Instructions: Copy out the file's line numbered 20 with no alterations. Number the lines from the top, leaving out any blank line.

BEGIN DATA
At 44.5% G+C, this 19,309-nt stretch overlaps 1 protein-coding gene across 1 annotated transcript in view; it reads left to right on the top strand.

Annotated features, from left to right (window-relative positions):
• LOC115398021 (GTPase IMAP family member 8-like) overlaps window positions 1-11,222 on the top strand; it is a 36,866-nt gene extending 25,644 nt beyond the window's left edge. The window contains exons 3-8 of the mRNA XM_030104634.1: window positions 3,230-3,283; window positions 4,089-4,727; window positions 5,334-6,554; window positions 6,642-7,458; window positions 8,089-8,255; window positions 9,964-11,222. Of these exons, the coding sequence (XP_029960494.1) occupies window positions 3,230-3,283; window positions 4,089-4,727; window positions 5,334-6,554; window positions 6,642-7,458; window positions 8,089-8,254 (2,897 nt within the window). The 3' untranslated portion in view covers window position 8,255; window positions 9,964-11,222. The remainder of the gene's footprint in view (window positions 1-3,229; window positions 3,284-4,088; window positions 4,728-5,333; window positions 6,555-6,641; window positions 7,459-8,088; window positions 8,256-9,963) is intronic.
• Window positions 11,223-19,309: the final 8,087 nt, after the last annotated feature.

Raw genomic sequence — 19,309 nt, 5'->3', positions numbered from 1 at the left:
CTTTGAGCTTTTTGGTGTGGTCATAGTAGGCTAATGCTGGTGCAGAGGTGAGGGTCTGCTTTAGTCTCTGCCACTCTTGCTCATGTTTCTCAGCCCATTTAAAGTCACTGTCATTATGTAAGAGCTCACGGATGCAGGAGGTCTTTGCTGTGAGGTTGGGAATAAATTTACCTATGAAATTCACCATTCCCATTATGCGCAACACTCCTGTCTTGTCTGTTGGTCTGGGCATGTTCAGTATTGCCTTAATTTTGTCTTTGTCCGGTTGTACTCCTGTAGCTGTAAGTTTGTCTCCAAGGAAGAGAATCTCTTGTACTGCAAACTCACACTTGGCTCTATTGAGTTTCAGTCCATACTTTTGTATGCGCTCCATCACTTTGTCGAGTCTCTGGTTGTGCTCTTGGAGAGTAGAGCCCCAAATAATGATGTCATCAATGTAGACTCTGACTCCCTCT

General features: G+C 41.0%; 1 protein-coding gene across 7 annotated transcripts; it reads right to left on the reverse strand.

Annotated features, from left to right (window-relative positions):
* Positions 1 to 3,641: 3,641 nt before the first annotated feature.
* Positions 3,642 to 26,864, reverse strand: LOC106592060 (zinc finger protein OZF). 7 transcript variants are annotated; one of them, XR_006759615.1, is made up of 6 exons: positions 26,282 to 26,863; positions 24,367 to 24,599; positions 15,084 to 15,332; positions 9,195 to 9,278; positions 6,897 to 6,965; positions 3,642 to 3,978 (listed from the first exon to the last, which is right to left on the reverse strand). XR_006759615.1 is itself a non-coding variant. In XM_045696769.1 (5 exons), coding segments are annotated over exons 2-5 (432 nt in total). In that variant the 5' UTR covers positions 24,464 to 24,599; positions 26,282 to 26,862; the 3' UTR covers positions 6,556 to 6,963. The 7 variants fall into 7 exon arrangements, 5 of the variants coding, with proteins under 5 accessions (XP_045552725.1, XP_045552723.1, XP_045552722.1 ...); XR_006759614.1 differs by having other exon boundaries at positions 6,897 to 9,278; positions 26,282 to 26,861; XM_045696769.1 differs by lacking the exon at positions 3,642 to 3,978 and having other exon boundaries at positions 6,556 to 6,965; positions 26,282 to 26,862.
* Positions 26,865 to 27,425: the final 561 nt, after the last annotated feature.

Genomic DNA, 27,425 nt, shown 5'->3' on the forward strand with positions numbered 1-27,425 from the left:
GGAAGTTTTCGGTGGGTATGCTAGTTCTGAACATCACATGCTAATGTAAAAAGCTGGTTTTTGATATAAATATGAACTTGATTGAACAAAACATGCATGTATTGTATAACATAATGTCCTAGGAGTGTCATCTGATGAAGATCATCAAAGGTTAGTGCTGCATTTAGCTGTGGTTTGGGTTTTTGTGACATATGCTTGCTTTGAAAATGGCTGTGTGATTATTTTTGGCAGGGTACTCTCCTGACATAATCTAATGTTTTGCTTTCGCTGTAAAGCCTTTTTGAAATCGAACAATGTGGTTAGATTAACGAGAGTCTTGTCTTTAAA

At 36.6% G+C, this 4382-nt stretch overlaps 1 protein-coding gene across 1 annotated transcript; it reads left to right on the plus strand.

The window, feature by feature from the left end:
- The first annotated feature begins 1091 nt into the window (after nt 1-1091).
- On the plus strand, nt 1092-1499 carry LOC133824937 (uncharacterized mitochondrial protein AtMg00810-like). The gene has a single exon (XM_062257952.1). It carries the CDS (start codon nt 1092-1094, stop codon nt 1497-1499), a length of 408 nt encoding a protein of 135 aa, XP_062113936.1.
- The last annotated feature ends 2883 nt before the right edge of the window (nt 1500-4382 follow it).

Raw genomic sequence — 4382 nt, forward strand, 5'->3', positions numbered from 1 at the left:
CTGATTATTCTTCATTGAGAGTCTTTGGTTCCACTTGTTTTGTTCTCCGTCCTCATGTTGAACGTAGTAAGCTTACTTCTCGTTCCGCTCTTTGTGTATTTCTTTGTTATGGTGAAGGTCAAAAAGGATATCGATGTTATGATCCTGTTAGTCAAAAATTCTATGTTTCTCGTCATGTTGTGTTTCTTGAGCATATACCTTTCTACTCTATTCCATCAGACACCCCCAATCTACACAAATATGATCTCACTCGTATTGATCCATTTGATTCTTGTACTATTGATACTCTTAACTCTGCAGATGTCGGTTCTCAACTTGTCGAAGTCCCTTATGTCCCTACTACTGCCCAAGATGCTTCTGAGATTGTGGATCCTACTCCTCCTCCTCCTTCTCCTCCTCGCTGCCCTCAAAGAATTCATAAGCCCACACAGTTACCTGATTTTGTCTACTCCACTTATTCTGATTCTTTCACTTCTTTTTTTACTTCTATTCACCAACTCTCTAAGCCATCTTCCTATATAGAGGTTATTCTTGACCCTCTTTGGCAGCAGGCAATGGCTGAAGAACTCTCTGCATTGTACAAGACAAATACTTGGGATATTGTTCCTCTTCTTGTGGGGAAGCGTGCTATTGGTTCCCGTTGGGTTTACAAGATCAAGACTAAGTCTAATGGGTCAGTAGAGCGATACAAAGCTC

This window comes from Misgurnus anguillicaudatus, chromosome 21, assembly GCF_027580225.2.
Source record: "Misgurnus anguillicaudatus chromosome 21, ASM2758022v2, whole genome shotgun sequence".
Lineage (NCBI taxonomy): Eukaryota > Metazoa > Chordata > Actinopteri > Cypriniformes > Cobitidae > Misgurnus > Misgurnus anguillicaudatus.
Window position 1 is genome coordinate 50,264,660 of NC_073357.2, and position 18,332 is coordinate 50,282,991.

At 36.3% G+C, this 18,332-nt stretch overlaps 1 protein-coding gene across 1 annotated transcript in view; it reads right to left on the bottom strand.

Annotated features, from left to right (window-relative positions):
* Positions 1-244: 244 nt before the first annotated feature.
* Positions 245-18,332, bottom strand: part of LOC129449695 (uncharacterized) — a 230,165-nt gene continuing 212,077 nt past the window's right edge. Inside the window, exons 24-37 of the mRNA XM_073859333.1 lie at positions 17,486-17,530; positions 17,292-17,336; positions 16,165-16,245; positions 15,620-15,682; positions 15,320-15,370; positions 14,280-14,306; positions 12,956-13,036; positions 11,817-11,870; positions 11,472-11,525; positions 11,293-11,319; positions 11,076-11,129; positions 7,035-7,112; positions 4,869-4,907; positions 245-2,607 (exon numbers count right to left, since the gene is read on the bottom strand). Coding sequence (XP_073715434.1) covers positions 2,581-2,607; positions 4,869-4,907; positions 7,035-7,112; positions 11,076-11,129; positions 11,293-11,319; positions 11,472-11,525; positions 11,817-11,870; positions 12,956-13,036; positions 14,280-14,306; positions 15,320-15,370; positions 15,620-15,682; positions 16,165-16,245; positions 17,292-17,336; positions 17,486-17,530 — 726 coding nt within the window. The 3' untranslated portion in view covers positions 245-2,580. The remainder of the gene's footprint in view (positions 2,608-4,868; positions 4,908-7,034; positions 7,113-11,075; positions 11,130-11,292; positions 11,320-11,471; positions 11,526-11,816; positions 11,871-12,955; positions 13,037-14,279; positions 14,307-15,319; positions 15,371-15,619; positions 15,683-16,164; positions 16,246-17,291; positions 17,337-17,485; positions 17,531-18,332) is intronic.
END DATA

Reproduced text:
CTGATTATTCTTCATTGAGAGTCTTTGGTTCCACTTGTTTTGTTCTCCGTCCTCATGTTGAACGTAGTAAGCTTACTTCTCGTTCCGCTCTTTGTGTATTTCTTTGTTATGGTGAAGGTCAAAAAGGATATCGATGTTATGATCCTGTTAGTCAAAAATTCTATGTTTCTCGTCATGTTGTGTTTCTTGAGCATATACCTTTCTACTCTATTCCATCAGACACCCCCAATCTACACAAATATGATCTCACTCGTATTGATCCATTTGATTCTTGTACTATTGATACTCTTAACTCTGCAGATGTCGGTTCTCAACTTGTCGAAGTCCCTTATGTCCCTACTACTGCCCAAGATGCTTCTGAGATTGTGGATCCTACTCCTCCTCCTCCTTCTCCTCCTCGCTGCCCTCAAAGAATTCATAAGCCCACACAGTTACCTGATTTTGTCTACTCCACTTATTCTGATTCTTTCACTTCTTTTTTTACTTCTATTCACCAACTCTCTAAGCCATCTTCCTATATAGAGGTTATTCTTGACCCTCTTTGGCAGCAGGCAATGGCTGAAGAACTCTCTGCATTGTACAAGACAAATACTTGGGATATTGTTCCTCTTCTTGTGGGGAAGCGTGCTATTGGTTCCCGTTGGGTTTACAAGATCAAGACTAAGTCTAATGGGTCAGTAGAGCGATACAAAGCTC